It was in the year 1809 that Mr. Samuel Burling's highly injudicious offer to plant the principal street of New Yoric — from Leonard Street northward to the Greenwich Lane — with poplar trees was accepted gratefully by the corporation, "because it will be an additional beauty to Broadway, the pride of our city;" and the outcome of that particular piece of beautifying was to make Broadway look for a great many years afterwards like a street which had escaped from a Noah's ark.

But long before anybody had even dreamed that the Broadway ever would be extended to these remote northern regions, the Warren farm had passed from the possession not only of Sir Peter, but also from the possession of his three daughters
Charlotte, Anne and Susannah — who were his sole descendants and heirs. The admiral seems to have been but little in America during the later years of his life; and after 1747 — when he was elected a member of Parliament for the borough of Westminster — I find no authentic trace of him on this side of the Atlantic. But Lady Warren, while Sir Peter was spending the most of his time at sea blazing away with his cannon at the French, very naturally continued to reside near her father and brother here in New York; not until his election to Parliament, at which time he became a house-holder in London, did she join him on the other side.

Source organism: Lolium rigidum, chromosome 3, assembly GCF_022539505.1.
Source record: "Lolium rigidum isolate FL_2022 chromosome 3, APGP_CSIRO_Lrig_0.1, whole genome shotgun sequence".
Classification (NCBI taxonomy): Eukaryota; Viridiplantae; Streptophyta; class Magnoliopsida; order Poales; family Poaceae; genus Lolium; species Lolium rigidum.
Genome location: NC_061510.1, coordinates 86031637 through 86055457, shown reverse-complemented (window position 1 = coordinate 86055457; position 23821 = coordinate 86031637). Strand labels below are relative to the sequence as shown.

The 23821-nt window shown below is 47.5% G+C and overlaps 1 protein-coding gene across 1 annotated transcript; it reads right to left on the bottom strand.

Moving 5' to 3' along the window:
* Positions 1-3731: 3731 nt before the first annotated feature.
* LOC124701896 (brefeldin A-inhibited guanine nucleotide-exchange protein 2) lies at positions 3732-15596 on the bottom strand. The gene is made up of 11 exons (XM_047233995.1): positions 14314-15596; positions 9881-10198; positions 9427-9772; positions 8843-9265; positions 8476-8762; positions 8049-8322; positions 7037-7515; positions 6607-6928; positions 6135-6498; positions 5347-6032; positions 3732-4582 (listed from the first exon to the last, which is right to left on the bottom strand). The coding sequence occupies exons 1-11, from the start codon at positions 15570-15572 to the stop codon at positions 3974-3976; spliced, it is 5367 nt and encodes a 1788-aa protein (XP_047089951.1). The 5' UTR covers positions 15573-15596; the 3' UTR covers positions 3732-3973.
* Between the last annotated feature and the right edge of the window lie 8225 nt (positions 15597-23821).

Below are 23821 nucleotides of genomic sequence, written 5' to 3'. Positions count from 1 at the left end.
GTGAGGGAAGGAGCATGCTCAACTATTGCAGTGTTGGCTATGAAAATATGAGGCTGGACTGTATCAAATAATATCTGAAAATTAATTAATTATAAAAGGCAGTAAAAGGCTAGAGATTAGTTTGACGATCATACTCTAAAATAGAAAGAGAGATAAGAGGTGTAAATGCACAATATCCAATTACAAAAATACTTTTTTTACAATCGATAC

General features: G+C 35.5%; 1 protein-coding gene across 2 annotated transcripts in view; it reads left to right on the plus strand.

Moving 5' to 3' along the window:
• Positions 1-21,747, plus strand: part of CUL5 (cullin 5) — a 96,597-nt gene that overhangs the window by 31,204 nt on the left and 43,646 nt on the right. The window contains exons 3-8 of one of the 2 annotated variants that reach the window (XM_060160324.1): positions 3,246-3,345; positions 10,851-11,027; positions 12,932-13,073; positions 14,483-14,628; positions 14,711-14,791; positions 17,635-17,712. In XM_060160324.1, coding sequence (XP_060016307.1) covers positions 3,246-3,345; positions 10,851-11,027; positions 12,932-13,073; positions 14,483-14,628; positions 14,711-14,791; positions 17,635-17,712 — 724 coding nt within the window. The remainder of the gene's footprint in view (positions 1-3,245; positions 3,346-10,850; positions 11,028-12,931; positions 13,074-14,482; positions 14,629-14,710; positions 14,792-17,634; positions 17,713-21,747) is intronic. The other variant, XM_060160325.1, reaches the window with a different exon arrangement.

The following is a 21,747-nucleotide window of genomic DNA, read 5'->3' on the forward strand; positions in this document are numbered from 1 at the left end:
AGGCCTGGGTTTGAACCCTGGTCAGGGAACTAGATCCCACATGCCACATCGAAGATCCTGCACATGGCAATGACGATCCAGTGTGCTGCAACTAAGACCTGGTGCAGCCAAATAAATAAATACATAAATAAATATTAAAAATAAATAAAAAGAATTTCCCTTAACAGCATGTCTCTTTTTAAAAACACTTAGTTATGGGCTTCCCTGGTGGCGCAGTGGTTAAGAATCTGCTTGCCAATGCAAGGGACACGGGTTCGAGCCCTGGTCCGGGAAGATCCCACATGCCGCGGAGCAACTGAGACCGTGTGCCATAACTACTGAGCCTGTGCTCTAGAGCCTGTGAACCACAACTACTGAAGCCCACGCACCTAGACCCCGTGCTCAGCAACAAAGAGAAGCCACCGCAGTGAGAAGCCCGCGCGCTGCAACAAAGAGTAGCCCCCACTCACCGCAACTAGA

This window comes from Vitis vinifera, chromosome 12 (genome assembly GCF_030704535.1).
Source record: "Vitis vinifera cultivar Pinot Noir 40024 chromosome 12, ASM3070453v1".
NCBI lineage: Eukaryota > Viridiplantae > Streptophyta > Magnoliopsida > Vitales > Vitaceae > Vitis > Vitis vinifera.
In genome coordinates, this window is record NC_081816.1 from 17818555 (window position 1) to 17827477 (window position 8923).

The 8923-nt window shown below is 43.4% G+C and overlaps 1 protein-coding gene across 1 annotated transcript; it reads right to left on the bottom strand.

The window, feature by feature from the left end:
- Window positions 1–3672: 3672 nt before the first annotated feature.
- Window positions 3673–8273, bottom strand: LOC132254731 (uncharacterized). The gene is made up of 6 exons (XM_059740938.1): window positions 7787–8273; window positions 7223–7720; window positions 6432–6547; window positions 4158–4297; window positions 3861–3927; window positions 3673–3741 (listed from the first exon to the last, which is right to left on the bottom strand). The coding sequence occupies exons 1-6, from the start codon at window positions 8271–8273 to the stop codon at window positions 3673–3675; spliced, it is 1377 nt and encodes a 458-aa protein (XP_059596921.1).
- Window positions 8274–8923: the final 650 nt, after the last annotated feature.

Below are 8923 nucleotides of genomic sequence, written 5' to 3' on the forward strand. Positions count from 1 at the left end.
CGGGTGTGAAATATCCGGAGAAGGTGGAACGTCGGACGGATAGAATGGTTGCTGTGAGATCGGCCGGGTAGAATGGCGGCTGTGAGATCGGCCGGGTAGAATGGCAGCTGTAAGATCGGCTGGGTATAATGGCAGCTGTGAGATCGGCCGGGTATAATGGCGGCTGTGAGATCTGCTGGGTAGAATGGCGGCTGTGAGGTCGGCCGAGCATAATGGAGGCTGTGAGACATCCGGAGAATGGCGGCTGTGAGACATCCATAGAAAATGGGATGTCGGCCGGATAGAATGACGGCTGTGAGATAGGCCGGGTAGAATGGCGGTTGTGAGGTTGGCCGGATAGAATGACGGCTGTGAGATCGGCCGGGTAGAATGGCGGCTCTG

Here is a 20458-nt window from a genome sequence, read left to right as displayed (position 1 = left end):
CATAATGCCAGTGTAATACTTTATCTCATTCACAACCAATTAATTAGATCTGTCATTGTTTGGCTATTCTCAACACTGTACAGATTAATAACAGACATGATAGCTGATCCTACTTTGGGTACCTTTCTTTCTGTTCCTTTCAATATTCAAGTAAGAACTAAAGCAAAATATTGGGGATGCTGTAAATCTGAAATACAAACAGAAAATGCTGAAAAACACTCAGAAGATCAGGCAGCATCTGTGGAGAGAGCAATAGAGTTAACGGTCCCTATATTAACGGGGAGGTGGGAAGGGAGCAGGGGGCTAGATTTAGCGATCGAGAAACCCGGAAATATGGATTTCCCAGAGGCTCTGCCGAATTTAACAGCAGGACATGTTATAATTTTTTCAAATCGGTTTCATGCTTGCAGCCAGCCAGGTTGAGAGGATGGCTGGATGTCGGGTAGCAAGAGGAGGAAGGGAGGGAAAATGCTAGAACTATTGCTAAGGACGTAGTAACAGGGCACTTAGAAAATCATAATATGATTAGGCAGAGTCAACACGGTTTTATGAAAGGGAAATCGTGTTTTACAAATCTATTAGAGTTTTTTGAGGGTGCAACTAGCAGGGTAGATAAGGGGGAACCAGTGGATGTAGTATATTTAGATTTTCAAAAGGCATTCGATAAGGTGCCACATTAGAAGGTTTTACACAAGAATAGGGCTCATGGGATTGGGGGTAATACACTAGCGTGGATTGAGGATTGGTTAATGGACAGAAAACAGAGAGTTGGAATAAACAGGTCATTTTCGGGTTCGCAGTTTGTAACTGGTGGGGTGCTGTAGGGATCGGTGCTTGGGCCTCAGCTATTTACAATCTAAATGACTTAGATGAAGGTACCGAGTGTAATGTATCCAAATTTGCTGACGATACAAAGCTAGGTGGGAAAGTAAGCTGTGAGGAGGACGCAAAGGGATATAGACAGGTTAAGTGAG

Doubtless, also, consideration for her daughters — in the matter of schooling, and with a look ahead toward match-making —   had much to do with her Ladyship's move. So far as matchmaking was concerned, the change of base enabled her to make a very fair score — two, out of a possible three. Charlotte, the eldest daughter, married Willoughby, Earl of Abingdon, and Ann, the second daughter, married Charles Fitzroy, afterward Baron Southampton: whereby is seen that real estate in New York, coupled with a substantial bank account, gave as firm assurance of a coronet seven-score years ago as it does today. Susannah, the youngest daughter, was indiscreet enough I fear, to make a mere love match. She married a paltry colonel of foot, one William Skinner — and presently died, as did also her husband, leaving behind her a baby Susannah to inherit her third of the chunky admiral's prize moneys and lands.